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MathGroup Archive 2007

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Re: Re: RE: Re: Sometimes <space> means multiple


I compltely agree. I also think that any comparisons between C++ and  
Mathematica in this respect are completely off the mark, unless of  
course sombody decides to develop an analogue of "TradtitionalForm"  
for C++.

I would also like to point out the following obvious but not  
insignificant fact. Enter  a b (or 2 3  if you prefer) and convert to  
InputForm. You will obtain an explicit asterisk in place of the  
space. Conversely, enter a*b and convert to TraditionalForm (or even  
StandardForm). You will get a space instead of the asterisk. This, in  
my opinion,  is exactly how it should be. In fact, I am somewhat  
shocked that anyone would claim otherwise.

Andrzej Kozlowski


On 29 Apr 2007, at 16:14, Murray Eisenberg wrote:

> Why "mistake"?  Why not allow Mathematica to mimic as much of
> traditional mathematical notation as possible without running into
> genuine ambiguity?
>
> After all, it's really convenient to be able to use 2 Exp[x] and Cos[2
> t] -- and even 2Exp[x] and Cos[2t] -- without having to insert an  
> extra,
> distracting multiplication symbol.  Then the usage in 2 4, for  
> example,
> just extends that.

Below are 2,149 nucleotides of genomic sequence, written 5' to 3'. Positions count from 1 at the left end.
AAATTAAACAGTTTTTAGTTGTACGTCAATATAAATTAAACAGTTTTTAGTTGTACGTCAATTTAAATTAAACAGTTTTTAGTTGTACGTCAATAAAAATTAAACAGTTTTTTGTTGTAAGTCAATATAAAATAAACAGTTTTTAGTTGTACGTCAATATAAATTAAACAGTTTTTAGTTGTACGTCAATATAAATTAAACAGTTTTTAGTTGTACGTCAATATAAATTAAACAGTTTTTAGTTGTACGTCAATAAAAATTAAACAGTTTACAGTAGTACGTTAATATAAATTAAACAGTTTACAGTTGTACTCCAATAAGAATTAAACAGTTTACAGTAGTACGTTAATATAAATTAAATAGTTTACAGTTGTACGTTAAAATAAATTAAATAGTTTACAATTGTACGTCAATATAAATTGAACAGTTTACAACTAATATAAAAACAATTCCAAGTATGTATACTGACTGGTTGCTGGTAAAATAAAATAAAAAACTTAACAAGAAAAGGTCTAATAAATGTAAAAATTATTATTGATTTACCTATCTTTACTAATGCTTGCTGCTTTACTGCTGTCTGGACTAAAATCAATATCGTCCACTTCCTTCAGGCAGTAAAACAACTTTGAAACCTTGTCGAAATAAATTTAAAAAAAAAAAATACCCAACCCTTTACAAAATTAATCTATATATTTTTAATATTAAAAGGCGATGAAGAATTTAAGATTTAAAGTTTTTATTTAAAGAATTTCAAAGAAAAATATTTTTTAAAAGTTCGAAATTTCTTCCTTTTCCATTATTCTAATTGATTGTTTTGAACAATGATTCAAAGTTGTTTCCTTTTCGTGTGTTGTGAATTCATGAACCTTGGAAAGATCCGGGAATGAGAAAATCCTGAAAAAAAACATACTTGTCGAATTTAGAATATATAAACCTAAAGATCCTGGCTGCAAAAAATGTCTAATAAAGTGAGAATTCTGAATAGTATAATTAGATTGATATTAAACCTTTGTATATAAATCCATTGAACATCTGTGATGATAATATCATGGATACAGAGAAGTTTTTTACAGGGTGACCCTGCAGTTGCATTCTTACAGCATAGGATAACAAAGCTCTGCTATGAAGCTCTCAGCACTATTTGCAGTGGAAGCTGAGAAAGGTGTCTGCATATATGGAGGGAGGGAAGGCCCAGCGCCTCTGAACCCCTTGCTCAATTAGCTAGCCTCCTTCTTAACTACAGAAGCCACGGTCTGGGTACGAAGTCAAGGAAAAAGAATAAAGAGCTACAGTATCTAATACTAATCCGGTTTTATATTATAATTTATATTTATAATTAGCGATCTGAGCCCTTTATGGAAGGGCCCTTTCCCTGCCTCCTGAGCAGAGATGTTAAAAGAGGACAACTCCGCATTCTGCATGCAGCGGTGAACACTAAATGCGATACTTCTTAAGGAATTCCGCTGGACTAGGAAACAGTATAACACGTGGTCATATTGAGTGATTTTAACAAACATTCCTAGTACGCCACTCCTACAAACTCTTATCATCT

>
> In my own work, I ordinarily include an explicit multiplication symbol
> -- and I prefer the multiplication sign one gets from Esc * Esc  
> instead 
> of the FORTRANish * -- when the factors are numbers.  There's  
> nothing to
> prevent you from doing that if you don't like the implicit
> multiplication indicated by a space.
>
>
> Virgilio, Vincent - SSD wrote:
>> Personally, I think it was a mistake to overload the meaning of  
>> "space"
>> to multiply. I bet Wolfram Inc. would reverse that decision now,  
>> if it
>> wasn't for backward compatibility.
>>
>> I like to compare Mathematica to C++. Somewhere in his writings,  
>> Bjarne
>> Stroustrup mentions the same issue, and his decision not to overload
>> whitespace. I think the question also arises on the Boost mailing  
>> lists
>> now and then, mostly tongue-in-cheek.
>>
>> (Corrections welcome.)
>>
>> Vince Virgilio
>>
>> -----Original Message-----
>> From: Bill Rowe [mailto:readnewsciv at sbcglobal.net]
>> Sent: Thursday, April 26, 2007 3:35 AM
>> To: mathgroup at smc.vnet.net
>> Subject: [mg75364] [mg75358] Re: Sometimes <space> means  
>> multiple , sometimes not
>>
>> On 4/25/07 at 5:27 AM, siewsk at bp.com wrote:
>>
>>> As a newbie, I was taught that <space> character in Mathematica  
>>> means
>>> multiple. But sometimes it does not.
>>
>>> For example:
>>
>> <examples snipped>
>>
>> Mathematica allows spaces to be placed before or after any operation.
>> Consequently, a space is only interpreted as a multiply when there  
>> is no
>> other operator or other possible interpretation.
>>
>> So, -4 -2 is the same as -4 - 2 or -4-2 and gives -6 but
>>      -4 (-2) will yield 8
>> --
>> To reply via email subtract one hundred and four
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>
> -- 
> Murray Eisenberg                     murray at math.umass.edu
> Mathematics & Statistics Dept.
> Lederle Graduate Research Tower      phone 413 549-1020 (H)
> University of Massachusetts                413 545-2859 (W)
> 710 North Pleasant Street            fax   413 545-1801
> Amherst, MA 01003-9305
>



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